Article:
FLORENCE PHILLIPS: Well, I think the Peace Corps had a lot to do with this new career of mine. They sent me to three foreign countries. Everywhere I went, they would pull on my arm and say, teacher, teacher, teach me English.

I started in Guatemala, where my Spanish was fluent, and then Jamaica, and then Kenya, East Africa, where I had to learn Swahili.

FRANK BLAKE: We're sort of taking it for granted that you went into the Peace Corps, but that was a decision you made in your 50s, correct?

FLORENCE PHILLIPS: Yes, I was 55 or 56 at the time.

FRANK BLAKE: What had you been doing previously?

FLORENCE PHILLIPS: I was a hotel manager. I was running three at the same time. After many years, probably when I was 54, I got burnt out. I wanted to do something else, but I didn't want a new career. I didn't want to learn something different, and I didn't want to have a 9:00 to 5:00.

All of a sudden, somebody mentioned going into the Peace Corps as a volunteer. I applied. I asked if they would take someone my age. I thought it was only for college graduates, recent college graduates. They said yes. They had a 75-year-old woman living in Guatemala, who, of course, eventually, when I got there, I met her.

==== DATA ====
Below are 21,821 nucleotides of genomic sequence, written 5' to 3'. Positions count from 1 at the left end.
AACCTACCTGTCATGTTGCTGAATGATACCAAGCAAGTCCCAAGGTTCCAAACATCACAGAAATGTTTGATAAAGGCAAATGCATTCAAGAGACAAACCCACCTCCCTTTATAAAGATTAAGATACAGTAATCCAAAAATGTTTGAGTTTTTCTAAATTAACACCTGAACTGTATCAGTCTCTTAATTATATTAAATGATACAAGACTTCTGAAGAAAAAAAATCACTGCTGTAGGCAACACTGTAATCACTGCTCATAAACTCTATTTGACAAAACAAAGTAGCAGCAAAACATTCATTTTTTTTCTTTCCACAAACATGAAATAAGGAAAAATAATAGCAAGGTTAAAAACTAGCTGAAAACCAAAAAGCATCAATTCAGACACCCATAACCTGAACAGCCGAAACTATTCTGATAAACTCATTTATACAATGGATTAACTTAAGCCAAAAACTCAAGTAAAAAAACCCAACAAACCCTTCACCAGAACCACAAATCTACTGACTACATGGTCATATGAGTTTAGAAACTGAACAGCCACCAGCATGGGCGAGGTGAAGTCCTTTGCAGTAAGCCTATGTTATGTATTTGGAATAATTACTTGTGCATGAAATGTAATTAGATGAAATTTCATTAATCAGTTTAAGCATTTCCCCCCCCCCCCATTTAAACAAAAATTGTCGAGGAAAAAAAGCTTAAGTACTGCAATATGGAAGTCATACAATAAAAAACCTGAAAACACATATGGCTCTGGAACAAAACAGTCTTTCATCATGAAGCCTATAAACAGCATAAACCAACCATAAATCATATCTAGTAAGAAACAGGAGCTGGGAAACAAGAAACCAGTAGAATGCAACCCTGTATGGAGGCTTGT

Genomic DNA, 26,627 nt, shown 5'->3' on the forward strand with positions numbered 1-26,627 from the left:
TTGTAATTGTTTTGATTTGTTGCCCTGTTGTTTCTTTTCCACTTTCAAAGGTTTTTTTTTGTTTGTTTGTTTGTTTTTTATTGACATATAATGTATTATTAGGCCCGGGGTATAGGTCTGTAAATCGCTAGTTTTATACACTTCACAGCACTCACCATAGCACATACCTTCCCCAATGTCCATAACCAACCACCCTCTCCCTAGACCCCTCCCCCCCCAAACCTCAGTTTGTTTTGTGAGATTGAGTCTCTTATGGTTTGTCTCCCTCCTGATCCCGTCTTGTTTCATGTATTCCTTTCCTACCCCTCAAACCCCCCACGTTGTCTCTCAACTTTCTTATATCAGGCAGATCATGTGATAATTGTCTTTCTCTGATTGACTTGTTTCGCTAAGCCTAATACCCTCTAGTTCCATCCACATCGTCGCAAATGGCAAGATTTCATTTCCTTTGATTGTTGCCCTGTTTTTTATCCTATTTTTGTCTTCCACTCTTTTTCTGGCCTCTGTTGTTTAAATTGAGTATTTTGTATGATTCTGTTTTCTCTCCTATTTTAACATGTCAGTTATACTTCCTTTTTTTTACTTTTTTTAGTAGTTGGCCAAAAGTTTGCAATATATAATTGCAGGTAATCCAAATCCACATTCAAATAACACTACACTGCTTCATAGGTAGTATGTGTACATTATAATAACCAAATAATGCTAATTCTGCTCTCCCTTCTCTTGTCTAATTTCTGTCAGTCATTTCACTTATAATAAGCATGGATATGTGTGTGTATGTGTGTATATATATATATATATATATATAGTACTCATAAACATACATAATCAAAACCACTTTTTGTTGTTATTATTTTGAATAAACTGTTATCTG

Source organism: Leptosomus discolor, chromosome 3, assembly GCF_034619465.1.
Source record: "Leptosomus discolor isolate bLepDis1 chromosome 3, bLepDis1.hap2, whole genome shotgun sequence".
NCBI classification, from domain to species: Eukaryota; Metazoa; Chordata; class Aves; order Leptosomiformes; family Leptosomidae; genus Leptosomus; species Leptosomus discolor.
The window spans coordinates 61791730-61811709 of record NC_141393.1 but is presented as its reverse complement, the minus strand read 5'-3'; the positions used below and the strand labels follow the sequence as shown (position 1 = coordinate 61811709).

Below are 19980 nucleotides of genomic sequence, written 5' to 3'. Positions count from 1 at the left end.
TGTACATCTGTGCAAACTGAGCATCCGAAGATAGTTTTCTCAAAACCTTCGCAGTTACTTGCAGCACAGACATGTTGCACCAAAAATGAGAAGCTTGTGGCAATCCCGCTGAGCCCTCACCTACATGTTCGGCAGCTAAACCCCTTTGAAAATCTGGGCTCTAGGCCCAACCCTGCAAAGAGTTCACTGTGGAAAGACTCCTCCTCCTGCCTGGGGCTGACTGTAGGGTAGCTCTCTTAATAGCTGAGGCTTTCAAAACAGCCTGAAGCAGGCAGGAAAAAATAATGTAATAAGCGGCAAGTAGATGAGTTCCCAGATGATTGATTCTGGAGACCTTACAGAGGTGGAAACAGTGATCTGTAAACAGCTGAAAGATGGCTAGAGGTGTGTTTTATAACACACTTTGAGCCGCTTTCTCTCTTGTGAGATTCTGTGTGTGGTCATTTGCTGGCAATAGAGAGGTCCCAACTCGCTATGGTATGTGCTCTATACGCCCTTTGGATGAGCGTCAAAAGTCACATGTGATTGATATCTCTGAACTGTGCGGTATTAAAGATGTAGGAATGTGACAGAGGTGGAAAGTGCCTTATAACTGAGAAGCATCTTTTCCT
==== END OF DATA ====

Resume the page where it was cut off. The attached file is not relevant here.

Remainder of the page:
Then I came home and was retired. They say go out and get a real job. So at 73, here I'm faced again with not wanting to learn something new, not wanting a 9:00 to 5:00. The message came to me; I could do right here where I live in my town what I did in foreign countries. That was to teach English.

Then I remembered my parents. My heavens, we had 22% non-English speaking people living in my town, and I knew why they weren't speaking English. I knew of their obstacles, lack of funds, lack of tuition, books, childcare, having two or three jobs, and not able to meet the schedules of the schools where English was being taught.

So I said, hey, that's my mission. Why teach in foreign countries when I can stay here in the US and be a Peace Corps volunteer right here, at least to have that project? Because the Peace Corps motto, which is, "If you've helped one person, you've done your job."

FRANK BLAKE: That's such a great motto. So, Florence, back to the decision that, again, you say so matter-of-factly to go three times into the Peace Corps. I assume it was a huge upheaval in your life. How did that come about?